Posted by on Jun 5, 2017 in Chalk Newspage |

Julie has been working with clay for the past 30 years and never tires from the creative possibilities this medium offers. Her ceramic creations are primarily hand built, creating figurative work in the form of Angels and Nomadic Ladies. Sometimes she portrays the human form in a spiritual form, very often creating variations on the same theme.

Life drawing underpins Julie’s design ideas, taking inspiration from the work of Klimt and Giacometti. Julie impresses all kinds of materials into the clay such as antique lace, shells and woven textiles to create and emphasize surface texture. Whilst ceramics is at the heart of her practice, she explores different mediums and at present is introducing woven and printed textiles to create the headdresses for her Nomadic Ladies.

Her Angel of the South (on the invitation below left) was featured in issue 2 of Clay Craft Magazine, with Julie cited as one of the “Emerging potters to watch out for”.

See more here.

 

Chalk talks to Julie about the inspiration behind her Featured Artist Exhibition

 

What is the theme behind your featured artist exhibition?

The theme is purely a selection of my figurative sculpture, Angels and Nomadic Ladies. The new lava Ladies have been inspired by a visit to Cesar Manrique studio in Lanzarote. The black clay used on the ladies connects with his use of colour and texture, focusing on the Luna landscape due to the islands history of volcanic activity. The Lava paintings were created to compliment the ladies as a backdrop.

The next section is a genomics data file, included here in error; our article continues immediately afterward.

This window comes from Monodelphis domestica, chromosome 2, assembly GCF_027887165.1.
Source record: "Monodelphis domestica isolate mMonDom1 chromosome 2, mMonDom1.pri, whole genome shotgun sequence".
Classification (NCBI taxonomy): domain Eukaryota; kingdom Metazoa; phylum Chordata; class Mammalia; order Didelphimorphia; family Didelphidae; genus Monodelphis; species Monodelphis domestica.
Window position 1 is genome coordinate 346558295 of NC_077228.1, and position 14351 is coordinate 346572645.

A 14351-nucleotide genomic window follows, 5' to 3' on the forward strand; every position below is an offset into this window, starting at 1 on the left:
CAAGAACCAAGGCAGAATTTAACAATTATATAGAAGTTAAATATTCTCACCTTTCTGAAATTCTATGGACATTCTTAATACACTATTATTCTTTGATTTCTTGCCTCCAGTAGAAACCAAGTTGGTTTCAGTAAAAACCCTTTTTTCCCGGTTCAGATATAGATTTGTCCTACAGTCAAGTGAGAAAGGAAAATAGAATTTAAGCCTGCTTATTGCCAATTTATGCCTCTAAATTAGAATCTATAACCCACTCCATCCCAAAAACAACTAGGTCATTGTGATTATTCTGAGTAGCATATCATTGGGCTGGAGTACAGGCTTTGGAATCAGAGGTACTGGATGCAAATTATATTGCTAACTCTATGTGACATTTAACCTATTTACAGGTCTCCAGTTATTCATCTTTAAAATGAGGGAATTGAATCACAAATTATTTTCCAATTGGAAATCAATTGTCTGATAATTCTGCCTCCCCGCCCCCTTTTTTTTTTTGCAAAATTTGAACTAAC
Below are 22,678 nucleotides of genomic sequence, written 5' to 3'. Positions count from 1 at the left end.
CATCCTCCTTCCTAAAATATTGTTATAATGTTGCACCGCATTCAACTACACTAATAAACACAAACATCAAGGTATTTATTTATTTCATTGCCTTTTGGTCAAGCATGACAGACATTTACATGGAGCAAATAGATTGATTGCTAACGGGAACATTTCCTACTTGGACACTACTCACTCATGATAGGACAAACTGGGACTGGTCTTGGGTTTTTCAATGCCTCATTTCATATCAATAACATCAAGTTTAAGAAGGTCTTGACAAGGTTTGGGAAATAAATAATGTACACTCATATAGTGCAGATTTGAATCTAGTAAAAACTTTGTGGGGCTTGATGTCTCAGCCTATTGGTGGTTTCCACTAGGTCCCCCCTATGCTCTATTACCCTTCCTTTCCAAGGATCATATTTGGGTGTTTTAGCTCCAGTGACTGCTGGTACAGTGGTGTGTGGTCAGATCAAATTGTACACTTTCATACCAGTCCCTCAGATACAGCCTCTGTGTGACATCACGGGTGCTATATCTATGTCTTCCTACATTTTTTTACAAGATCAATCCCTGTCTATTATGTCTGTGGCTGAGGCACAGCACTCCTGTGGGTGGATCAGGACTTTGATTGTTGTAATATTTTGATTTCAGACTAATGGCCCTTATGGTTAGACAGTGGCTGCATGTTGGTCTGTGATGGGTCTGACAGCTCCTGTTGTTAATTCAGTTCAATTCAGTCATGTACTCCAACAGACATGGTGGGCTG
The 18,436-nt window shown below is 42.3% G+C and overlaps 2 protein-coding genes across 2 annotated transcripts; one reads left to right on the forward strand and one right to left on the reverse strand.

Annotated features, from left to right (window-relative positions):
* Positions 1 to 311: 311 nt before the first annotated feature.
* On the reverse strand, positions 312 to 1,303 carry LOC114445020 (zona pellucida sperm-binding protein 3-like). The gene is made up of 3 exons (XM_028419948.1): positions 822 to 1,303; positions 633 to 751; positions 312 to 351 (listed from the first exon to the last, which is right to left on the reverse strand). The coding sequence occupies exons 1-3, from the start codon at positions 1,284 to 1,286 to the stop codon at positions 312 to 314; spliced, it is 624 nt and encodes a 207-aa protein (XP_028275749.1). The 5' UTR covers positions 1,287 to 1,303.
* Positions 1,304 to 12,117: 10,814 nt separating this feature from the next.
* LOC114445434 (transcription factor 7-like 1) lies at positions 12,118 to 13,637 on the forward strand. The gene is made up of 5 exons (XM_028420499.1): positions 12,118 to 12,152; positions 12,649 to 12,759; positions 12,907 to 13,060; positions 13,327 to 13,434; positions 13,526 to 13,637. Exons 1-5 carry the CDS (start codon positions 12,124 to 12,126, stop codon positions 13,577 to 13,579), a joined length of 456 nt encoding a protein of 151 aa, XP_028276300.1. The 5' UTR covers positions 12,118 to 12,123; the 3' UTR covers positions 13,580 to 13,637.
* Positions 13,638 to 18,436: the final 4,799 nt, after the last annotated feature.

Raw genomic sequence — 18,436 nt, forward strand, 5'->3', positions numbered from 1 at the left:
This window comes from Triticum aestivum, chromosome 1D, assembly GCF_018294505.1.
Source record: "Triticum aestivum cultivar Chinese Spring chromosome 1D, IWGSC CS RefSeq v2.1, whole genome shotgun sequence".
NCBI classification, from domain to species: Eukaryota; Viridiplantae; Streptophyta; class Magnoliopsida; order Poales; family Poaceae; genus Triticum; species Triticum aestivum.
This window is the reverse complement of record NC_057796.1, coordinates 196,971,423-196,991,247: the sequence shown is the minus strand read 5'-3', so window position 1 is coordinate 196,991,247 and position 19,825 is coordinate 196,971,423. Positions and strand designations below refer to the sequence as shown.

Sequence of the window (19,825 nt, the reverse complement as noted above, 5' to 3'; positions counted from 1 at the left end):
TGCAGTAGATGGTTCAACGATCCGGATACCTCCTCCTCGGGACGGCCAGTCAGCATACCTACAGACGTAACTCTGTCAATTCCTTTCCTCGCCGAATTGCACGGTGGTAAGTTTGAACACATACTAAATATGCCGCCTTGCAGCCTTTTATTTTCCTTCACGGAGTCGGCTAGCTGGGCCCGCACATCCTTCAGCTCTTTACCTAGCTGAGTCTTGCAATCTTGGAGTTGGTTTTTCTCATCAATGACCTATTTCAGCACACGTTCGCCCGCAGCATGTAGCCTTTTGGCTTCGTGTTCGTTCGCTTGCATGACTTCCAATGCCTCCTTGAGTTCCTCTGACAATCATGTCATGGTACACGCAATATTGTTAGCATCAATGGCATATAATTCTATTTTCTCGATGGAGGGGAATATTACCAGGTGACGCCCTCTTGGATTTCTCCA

Where do you go to collect the inspiration behind your work? 

Every opportunity is snapped on my iphone along with a sketch book to take notes. When I’m on holiday a good part of my time is used sourcing art galleries, museums and Artists studios. I’ve recently visited Venice, which is bursting with visual references.

Describe the process behind your artwork in the featured artist exhibition

I normally start with creating small maquettes, playing with surface texture, form. If it’s successful I follow on with a larger scale piece. My plan now is to create a painting for selected ceramic pieces to satisfy my need to paint.

Describe your studio space and your favourite thing about it as a place to make artwork

Oh my studio! Well I’ve struggled having no studio and kiln for just under a year due to two house moves. I’m please to say I now have a lovely new studio built by my very supportive husband. A new kiln and can’t wait to actually get in there and enjoy it!

What achievements are you most proud of?

Well being part of Chalk has been a real boost. Connecting with other like minded Artists who share the same vision. Also working for a charitable trust running art/ceramic workshops for people suffering from Dementia and Alzheimer’s.

Which other artists/ art movements / writers/ musicians most influence your artistic practice?

This has to be Gustav Klimt and Cesar Manrique. Music is a must, I simply cannot create without

My lovely old battered Roberts radio at hand tuned into classical FM.

What is your favourite thing about Chalk Gallery?

The new hang of artwork every 6 weeks. It’s very inspirational to see all the Artist accomplishments. Also catching up with all the Chalkies at our special events in the gallery.